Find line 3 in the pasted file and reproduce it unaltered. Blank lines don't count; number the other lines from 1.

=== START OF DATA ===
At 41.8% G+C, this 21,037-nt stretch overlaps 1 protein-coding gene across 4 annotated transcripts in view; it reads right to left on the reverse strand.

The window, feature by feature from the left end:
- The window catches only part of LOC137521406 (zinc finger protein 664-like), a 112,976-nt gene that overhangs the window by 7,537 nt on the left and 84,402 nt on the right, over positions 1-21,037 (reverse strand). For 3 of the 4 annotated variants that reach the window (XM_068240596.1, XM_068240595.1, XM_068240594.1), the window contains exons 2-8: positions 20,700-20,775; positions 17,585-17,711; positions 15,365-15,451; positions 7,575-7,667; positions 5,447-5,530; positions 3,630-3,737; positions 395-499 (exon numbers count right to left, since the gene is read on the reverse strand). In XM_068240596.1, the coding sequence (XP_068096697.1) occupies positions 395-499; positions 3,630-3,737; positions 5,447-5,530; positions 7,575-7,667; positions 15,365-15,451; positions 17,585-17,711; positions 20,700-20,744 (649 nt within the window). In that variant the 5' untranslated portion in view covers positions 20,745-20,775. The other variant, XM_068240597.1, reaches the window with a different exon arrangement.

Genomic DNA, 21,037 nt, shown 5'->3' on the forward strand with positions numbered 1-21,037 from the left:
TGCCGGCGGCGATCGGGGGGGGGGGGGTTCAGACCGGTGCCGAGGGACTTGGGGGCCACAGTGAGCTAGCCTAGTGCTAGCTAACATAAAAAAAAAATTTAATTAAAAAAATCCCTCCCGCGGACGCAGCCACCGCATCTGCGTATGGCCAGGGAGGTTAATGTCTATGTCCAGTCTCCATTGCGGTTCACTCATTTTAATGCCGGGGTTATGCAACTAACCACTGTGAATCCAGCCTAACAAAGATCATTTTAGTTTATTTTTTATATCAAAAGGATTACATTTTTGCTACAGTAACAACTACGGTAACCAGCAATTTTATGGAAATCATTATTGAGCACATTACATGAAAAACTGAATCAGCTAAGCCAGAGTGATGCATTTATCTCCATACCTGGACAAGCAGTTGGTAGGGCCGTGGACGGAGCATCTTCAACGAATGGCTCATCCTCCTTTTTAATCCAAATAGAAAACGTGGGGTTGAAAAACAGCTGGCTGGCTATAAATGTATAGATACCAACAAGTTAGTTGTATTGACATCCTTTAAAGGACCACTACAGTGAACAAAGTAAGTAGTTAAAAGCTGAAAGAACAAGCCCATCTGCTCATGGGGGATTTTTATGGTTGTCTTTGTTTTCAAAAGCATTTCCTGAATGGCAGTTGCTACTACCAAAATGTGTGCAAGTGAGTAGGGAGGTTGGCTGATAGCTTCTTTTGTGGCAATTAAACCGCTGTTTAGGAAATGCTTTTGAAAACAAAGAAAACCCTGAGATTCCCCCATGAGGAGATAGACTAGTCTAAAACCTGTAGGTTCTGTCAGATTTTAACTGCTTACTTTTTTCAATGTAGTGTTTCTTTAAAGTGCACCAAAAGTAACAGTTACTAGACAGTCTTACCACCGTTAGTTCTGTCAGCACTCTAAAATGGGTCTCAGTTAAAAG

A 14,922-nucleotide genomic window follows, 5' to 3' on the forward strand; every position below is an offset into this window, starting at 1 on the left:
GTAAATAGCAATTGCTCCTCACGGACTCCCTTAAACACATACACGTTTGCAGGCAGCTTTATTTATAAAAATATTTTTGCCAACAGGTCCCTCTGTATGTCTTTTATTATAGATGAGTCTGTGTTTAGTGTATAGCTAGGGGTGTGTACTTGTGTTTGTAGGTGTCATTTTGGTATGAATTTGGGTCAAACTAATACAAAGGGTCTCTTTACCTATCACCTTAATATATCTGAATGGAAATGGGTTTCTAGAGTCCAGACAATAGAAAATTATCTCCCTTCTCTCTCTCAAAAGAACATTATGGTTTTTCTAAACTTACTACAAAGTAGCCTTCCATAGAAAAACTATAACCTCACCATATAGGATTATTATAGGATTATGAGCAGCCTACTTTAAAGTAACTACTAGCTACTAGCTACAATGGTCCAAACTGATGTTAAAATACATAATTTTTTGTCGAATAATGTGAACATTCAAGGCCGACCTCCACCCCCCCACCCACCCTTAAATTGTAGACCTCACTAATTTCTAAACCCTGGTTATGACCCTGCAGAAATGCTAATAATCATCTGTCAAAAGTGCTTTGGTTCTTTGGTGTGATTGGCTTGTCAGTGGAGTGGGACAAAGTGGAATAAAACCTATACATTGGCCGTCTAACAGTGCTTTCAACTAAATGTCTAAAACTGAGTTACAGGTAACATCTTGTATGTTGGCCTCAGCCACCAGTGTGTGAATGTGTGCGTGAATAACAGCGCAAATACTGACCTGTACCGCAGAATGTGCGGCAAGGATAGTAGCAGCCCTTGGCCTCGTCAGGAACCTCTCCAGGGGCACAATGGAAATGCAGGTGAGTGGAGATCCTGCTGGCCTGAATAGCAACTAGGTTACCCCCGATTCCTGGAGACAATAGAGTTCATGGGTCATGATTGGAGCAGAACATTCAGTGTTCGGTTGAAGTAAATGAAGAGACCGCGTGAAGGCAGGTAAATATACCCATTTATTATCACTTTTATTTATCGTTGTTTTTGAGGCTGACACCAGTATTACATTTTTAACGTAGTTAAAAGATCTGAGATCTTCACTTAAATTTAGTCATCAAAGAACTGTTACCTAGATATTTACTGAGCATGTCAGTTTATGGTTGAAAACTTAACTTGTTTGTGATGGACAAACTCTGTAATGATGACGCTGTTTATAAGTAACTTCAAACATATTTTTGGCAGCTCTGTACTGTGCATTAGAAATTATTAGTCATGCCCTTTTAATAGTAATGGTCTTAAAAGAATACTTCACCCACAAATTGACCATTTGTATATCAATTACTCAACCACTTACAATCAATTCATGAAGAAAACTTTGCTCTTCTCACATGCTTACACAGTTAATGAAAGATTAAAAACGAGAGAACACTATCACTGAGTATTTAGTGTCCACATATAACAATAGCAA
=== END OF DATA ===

- The window catches only part of LOC137521406 (zinc finger protein 664-like), a 112,976-nt gene that overhangs the window by 7,537 nt on the left and 84,402 nt on the right, over positions 1-21,037 (reverse strand). For 3 of the 4 annotated variants that reach the window (XM_068240596.1, XM_068240595.1, XM_068240594.1), the window contains exons 2-8: positions 20,700-20,775; positions 17,585-17,711; positions 15,365-15,451; positions 7,575-7,667; positions 5,447-5,530; positions 3,630-3,737; positions 395-499 (exon numbers count right to left, since the gene is read on the reverse strand). In XM_068240596.1, the coding sequence (XP_068096697.1) occupies positions 395-499; positions 3,630-3,737; positions 5,447-5,530; positions 7,575-7,667; positions 15,365-15,451; positions 17,585-17,711; positions 20,700-20,744 (649 nt within the window). In that variant the 5' untranslated portion in view covers positions 20,745-20,775. The other variant, XM_068240597.1, reaches the window with a different exon arrangement.